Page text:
The annual tax filing deadline is five weeks away. Most taxpayers also have to meet that same timetable for their state tax returns.
But residents of 12 states don't have to worry about double duty on April 15 -- or April 18 this filing season, thanks to the convergence of the usual deadline and a special D.C. holiday -- because their states don't follow the IRS filing due date.
And those tax calendar renegades represent this week's By the Numbers figure, an even dozen.
Of course, folks who live in seven of those 12 states don't have to worry at all about dual deadlines because their states don't levy an income tax. Those lucky taxpayers live in Alaska, Florida, Nevada, South Dakota, Texas, Washington and Wyoming.
I know, I know, these seven states collect other taxes, usually business related, and they do have filing deadlines for them. But most individual taxpayers in the no-income-tax states don't have to worry about these other levies.
And no, I haven't forgotten New Hampshire and Tennessee. There is no tax on wage income in those two states, but they do tax interest and dividend income. And tax officials in those states require residents to submit tax returns reporting those investment earnings by April 15 (again, April 18 this year).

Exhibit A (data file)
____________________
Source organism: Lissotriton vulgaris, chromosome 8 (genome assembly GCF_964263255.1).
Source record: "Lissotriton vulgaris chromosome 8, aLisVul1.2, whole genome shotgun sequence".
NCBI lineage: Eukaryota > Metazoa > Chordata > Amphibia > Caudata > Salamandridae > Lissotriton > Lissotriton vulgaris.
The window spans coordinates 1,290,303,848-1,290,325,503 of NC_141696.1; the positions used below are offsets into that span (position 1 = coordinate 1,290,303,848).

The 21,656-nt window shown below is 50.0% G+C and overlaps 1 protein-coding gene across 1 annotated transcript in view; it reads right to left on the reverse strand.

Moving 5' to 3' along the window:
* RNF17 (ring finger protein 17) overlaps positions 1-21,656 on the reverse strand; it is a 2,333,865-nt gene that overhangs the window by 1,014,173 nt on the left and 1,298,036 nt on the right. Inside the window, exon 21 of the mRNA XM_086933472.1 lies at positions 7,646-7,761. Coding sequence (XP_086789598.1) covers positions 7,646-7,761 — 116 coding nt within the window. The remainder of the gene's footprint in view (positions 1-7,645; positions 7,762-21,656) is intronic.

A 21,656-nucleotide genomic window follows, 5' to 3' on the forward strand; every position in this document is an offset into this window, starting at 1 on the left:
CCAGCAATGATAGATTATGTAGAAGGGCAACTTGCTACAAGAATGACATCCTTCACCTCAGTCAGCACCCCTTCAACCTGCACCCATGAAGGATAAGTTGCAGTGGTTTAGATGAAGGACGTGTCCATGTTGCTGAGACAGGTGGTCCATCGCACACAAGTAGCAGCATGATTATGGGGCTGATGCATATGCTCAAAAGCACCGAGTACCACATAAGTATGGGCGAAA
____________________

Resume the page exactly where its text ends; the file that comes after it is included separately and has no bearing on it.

So what are the five states that do tax residents' incomes but don't follow the IRS' mid-April schedule? They are, alphabetically rather than by their independent tax deadlines:
- Delaware, with tax returns/payments due by April 30. But the tax due date this filing season is May 2 since April 30 is on a Saturday
- Hawaii, with tax returns/payments due by April 20. Don't be surprised to see the state grant residents extra time because of tsunami damage. Ditto for federal returns from Hawaiians.
- Iowa, with tax returns/payments due by April 30. But this filing season, the due date is May 2 since April 30 falls on a Saturday.
- Louisiana, with taxes tax returns/payments due by May 15. But for 2011, state returns aren't due until May 16 since May 15 is a Sunday.
- Virginia, with tax returns/payments due by May 1. But this filing season, the due date is May 2 since May 1 is on a Sunday.
If you still need to file your state taxes, note the due date. And check out your state's tax department website for forms, e-filing options and other tax infomation you need to finish your state filing job on time.
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